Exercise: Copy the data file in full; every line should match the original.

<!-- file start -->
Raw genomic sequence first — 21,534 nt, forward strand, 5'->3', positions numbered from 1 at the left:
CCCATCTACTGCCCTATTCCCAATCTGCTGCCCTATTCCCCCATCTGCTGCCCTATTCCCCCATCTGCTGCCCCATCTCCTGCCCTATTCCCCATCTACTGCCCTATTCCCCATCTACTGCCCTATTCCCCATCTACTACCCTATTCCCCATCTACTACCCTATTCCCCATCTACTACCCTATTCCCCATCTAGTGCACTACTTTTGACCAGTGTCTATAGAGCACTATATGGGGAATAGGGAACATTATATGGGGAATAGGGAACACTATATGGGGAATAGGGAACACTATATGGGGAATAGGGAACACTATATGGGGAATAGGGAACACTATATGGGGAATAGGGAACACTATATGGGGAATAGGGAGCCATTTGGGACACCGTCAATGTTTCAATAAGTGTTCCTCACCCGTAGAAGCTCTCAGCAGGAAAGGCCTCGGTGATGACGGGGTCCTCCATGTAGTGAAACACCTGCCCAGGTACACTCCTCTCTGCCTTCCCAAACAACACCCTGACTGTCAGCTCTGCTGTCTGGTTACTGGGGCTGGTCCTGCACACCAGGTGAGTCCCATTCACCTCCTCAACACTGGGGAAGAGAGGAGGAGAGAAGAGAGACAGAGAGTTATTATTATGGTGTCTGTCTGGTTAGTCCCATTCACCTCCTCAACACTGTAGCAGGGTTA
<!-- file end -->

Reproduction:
Raw genomic sequence first — 21,534 nt, forward strand, 5'->3', positions numbered from 1 at the left:
CCCATCTACTGCCCTATTCCCAATCTGCTGCCCTATTCCCCCATCTGCTGCCCTATTCCCCCATCTGCTGCCCCATCTCCTGCCCTATTCCCCATCTACTGCCCTATTCCCCATCTACTGCCCTATTCCCCATCTACTACCCTATTCCCCATCTACTACCCTATTCCCCATCTACTACCCTATTCCCCATCTAGTGCACTACTTTTGACCAGTGTCTATAGAGCACTATATGGGGAATAGGGAACATTATATGGGGAATAGGGAACACTATATGGGGAATAGGGAACACTATATGGGGAATAGGGAACACTATATGGGGAATAGGGAACACTATATGGGGAATAGGGAACACTATATGGGGAATAGGGAGCCATTTGGGACACCGTCAATGTTTCAATAAGTGTTCCTCACCCGTAGAAGCTCTCAGCAGGAAAGGCCTCGGTGATGACGGGGTCCTCCATGTAGTGAAACACCTGCCCAGGTACACTCCTCTCTGCCTTCCCAAACAACACCCTGACTGTCAGCTCTGCTGTCTGGTTACTGGGGCTGGTCCTGCACACCAGGTGAGTCCCATTCACCTCCTCAACACTGGGGAAGAGAGGAGGAGAGAAGAGAGACAGAGAGTTATTATTATGGTGTCTGTCTGGTTAGTCCCATTCACCTCCTCAACACTGTAGCAGGGTTA